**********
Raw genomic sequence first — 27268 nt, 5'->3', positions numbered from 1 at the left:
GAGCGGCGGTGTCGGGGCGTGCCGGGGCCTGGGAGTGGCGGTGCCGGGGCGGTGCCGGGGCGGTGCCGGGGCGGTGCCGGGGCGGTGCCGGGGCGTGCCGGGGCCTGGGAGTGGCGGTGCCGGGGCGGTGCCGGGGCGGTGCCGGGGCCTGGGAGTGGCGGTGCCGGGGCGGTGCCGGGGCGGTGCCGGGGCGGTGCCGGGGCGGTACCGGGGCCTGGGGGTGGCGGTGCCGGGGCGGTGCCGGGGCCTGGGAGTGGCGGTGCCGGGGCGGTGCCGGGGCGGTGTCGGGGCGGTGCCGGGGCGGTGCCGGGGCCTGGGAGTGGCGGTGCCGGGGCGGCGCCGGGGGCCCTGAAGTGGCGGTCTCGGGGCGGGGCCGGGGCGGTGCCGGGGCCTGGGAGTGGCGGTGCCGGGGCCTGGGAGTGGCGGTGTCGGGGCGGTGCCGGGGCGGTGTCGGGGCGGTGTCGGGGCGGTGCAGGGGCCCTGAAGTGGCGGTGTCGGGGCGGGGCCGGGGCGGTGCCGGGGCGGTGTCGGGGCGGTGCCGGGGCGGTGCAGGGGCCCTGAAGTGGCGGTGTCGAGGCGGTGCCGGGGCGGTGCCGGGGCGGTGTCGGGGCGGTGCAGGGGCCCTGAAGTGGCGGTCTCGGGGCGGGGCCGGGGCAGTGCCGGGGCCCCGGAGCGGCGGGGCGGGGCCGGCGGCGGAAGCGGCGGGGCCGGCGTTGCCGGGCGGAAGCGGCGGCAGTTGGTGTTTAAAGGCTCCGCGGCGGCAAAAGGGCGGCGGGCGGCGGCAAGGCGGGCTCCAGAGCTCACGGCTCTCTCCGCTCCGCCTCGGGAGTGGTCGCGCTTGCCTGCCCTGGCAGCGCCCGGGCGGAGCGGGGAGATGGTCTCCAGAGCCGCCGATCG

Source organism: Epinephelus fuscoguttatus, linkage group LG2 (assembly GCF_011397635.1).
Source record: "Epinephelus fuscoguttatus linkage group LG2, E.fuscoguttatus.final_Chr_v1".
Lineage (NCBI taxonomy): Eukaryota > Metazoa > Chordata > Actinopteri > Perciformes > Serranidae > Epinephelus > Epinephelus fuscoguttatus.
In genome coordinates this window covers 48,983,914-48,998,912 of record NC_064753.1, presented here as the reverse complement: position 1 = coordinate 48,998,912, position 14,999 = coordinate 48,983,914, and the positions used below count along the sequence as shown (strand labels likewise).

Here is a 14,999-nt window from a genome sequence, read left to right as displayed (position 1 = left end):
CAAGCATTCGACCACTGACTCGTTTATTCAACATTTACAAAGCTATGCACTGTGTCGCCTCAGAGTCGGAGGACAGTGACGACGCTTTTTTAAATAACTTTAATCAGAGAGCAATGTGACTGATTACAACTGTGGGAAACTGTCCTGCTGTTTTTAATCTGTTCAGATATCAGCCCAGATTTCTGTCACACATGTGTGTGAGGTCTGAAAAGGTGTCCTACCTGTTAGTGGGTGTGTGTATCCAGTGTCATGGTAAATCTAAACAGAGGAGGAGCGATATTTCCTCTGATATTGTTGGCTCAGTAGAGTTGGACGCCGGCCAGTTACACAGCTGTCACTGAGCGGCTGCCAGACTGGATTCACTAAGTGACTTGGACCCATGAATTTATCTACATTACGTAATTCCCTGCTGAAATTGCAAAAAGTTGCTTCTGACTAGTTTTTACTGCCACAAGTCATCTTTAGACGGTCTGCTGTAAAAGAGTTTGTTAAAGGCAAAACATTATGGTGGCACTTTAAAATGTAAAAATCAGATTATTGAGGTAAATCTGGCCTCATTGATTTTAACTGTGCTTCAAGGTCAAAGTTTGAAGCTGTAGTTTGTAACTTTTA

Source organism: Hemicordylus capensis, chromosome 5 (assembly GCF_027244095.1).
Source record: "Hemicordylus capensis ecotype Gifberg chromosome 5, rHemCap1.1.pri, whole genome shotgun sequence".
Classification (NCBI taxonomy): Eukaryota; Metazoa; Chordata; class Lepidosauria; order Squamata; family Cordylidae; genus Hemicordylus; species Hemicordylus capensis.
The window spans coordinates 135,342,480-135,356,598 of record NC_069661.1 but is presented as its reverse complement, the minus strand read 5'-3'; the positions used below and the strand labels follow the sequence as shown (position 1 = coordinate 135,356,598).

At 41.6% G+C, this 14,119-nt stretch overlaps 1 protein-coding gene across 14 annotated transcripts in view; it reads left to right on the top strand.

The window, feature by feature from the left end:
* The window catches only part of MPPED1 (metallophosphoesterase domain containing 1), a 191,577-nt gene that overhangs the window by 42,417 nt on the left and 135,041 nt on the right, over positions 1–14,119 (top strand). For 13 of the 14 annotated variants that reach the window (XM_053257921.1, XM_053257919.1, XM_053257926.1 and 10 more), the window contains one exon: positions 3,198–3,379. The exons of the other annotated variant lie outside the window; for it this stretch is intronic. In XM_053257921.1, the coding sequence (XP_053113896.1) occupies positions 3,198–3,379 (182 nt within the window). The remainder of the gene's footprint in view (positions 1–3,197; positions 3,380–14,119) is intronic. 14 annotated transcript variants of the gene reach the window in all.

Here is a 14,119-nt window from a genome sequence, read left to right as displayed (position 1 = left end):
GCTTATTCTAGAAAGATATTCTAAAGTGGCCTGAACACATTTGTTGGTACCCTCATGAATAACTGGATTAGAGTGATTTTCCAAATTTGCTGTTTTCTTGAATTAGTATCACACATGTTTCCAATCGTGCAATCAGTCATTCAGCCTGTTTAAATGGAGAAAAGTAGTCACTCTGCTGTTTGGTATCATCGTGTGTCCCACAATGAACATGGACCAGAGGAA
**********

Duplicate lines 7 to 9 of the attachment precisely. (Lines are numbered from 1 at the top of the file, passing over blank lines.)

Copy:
Here is a 14,999-nt window from a genome sequence, read left to right as displayed (position 1 = left end):
CAAGCATTCGACCACTGACTCGTTTATTCAACATTTACAAAGCTATGCACTGTGTCGCCTCAGAGTCGGAGGACAGTGACGACGCTTTTTTAAATAACTTTAATCAGAGAGCAATGTGACTGATTACAACTGTGGGAAACTGTCCTGCTGTTTTTAATCTGTTCAGATATCAGCCCAGATTTCTGTCACACATGTGTGTGAGGTCTGAAAAGGTGTCCTACCTGTTAGTGGGTGTGTGTATCCAGTGTCATGGTAAATCTAAACAGAGGAGGAGCGATATTTCCTCTGATATTGTTGGCTCAGTAGAGTTGGACGCCGGCCAGTTACACAGCTGTCACTGAGCGGCTGCCAGACTGGATTCACTAAGTGACTTGGACCCATGAATTTATCTACATTACGTAATTCCCTGCTGAAATTGCAAAAAGTTGCTTCTGACTAGTTTTTACTGCCACAAGTCATCTTTAGACGGTCTGCTGTAAAAGAGTTTGTTAAAGGCAAAACATTATGGTGGCACTTTAAAATGTAAAAATCAGATTATTGAGGTAAATCTGGCCTCATTGATTTTAACTGTGCTTCAAGGTCAAAGTTTGAAGCTGTAGTTTGTAACTTTTA

Source organism: Hemicordylus capensis, chromosome 5 (assembly GCF_027244095.1).